Having a colposcopy
If your smear test had an abnormal result, you may need an extra check called a colposcopy. You’ll be sent an appointment time for a colposcopy at the public hospital. This is free.
It’s important to go to your appointment even if you don’t have any symptoms.
What is a colposcopy?
A colposcopy is when a specialist examines your cervix using a special microscope called a colposcope. After they’ve done the colposcopy, the specialist will discuss their findings with you.
Sometimes, if they see something that concerns them, they will take a biopsy. This means taking a tiny sample of tissue from your cervix and having it checked it at a laboratory, just to be sure.
Colposcopies are a safe and effective check
Preparing for your appointment
A colposcopy appointment takes about an hour, and it’s free at public hospitals.
When you confirm your appointment, let them know if you have any special needs, like if you’re pregnant.
If you are pregnant, colposcopy is safe for both you and your baby.
If you have to change your appointment – like if your period is due on the day – please ask to change it as soon as possible.
You might like to take a friend or whānau member for support.
Having a colposcopy
- First, the specialist nurse or doctor asks some questions about your health.
- Your specialist will explain the procedure and what you can expect. This is a good time for you to ask them any questions you have about the test.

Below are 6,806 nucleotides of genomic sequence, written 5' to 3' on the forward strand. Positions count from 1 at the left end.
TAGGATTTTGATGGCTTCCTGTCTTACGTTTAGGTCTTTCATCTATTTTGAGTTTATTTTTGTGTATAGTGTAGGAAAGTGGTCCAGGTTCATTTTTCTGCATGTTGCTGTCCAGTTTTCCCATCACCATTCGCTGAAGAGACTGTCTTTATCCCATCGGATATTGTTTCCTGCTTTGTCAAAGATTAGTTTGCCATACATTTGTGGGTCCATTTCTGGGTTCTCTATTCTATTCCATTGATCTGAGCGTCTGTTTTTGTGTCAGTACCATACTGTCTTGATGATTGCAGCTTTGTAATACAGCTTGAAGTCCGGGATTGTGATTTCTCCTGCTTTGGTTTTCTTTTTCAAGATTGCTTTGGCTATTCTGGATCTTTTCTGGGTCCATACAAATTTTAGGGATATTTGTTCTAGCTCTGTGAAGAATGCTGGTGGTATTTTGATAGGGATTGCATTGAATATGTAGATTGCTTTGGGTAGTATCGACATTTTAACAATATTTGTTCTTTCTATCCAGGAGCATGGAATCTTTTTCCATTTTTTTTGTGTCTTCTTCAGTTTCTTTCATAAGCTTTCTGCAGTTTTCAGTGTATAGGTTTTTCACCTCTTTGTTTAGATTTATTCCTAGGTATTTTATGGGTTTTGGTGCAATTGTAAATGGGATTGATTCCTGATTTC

- They will check the date of your last period for reference.
- You then lie comfortably on a bed, using leg rests so the specialist can get a clear view of your cervix through the colposcope. The scope won’t touch you during the test.
- Your specialist uses a speculum (just like the one from your smear test) to make examining your cervix easier.
- They also paint a liquid onto the surface of your cervix to make the cells show up better.
- Together you discuss what they’ve found. They might even be able to show you on screen, if you’re interested.
- If they find something unusual, they might recommend you have a biopsy.
- A small biopsy sample is taken straight away – you may feel a cramp, but it only takes a second.
- Your colposcopy test is over and you now can sit up.
- Your biopsy is sent to the lab for testing.
- About a month later, your specialist gets your biopsy results and contacts you to explain the results. Very occasionally, your colposcopy may have to be done again because your biopsy results weren’t conclusive.
- If your result means you need some form of treatment, they will discuss treatment options with you.
- Your colposcopy results are stored with your smear test results in the National Cervical Screening Programme register.
Early treatment has a 95% success rate
After your colposcopy
After the colposcopy you might feel some cramping, like period pains. You can treat this like normal period pain.
If you had a biopsy, you may also get some bleeding or reddish discharge from your vagina, which may last a few days. This is normal and should stop within a week. If it lasts longer than a week, call your colposcopy clinic straight away.
Until the bleeding stops, do the following to help your cervix heal.
- Use sanitary pads, not tampons.
- Have showers instead of baths.
- Don’t have sex.
- Don’t use spa pools and swimming pools.